April 25, 2013 -
The British Broadcasting Corporation (BBC) is discussing the implementation of a biometric access control system for its network of buildings.
Reported by FMWorld, Gary Hills, the BBC’s head of capital development said the new system has been discussed as part of an overhaul of security systems at the corporation. Hills made the comments while speaking at a panel discussion on the future of security in London.
“Access ID is used – not biometrics yet, but [we are] looking at it for the second phase,” Hills is reported to have said on the panel. “[We] think it will be more acceptable now as they have it in schools and colleges.”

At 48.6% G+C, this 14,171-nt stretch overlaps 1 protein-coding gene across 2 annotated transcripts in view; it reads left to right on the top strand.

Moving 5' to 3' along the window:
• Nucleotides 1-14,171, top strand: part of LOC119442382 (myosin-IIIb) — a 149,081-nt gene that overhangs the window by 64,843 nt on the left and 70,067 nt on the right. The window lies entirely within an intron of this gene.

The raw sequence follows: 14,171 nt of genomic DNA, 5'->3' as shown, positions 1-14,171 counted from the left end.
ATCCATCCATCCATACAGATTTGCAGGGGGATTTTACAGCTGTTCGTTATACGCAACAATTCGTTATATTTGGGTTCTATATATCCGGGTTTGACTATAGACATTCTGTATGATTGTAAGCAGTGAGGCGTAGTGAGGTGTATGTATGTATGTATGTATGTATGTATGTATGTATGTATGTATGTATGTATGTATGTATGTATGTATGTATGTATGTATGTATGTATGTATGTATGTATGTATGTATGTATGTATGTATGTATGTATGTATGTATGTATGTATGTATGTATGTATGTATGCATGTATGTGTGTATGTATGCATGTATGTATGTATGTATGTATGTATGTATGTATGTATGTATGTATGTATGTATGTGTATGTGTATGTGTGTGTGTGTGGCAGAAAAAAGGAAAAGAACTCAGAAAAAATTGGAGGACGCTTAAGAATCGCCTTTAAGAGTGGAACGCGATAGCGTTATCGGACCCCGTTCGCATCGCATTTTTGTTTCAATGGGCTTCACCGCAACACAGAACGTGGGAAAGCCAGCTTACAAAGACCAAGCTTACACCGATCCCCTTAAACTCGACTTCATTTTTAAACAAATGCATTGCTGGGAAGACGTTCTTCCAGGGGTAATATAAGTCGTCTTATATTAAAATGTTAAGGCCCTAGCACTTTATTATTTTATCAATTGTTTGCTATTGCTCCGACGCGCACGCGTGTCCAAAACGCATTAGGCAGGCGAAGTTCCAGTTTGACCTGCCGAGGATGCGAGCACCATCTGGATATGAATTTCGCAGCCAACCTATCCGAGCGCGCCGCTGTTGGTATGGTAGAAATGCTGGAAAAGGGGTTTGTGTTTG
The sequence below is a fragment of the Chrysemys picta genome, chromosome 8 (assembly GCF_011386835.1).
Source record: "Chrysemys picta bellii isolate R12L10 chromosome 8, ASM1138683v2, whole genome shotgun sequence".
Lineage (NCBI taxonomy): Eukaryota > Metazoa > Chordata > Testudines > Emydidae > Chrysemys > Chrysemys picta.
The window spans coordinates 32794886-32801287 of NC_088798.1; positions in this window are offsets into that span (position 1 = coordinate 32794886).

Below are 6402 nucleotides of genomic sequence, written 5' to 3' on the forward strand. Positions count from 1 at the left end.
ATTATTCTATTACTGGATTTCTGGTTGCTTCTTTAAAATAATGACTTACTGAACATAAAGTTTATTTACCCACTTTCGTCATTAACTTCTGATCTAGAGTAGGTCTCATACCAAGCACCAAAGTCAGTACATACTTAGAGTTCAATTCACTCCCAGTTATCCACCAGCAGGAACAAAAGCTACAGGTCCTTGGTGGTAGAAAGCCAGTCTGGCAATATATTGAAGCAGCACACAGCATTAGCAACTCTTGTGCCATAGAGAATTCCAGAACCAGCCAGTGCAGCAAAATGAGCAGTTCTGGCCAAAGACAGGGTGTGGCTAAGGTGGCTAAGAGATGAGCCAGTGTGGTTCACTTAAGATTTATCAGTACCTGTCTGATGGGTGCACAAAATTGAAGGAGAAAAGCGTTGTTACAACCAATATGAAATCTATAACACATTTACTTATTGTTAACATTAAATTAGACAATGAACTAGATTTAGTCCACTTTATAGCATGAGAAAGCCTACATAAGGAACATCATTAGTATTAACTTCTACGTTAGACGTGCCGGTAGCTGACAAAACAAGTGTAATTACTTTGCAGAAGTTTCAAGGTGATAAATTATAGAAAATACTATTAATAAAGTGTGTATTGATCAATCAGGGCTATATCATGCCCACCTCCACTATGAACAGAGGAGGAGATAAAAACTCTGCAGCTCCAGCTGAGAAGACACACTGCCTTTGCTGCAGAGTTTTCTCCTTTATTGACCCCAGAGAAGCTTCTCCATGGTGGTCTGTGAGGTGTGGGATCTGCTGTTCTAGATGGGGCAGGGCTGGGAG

Like any newsroom, particularly one the size of a national broadcaster’s, it’s rare that the only people inside are employees at any given time.
“We have to think about how you manage a public thoroughfare that might go through a news room,” Hills is quoted to have said. “We don’t want to evacuate thousands of people into Oxford Circus because of a handbag.”
As of yet, it is unclear if the BBC has selected a particular system, though it’s unlikely, as the implementation has not yet been confirmed.
As we’ve reported previously, a recent market report estimates that the global electronic access control market will reach $16.3 billion by 2017, growing at a CAGR of 7% from 2012 to 2017. According to the report, the growth is mainly attributed to heightened security concerns backed by government and regulatory mandates, and biometrics is also a major contributor to this growth.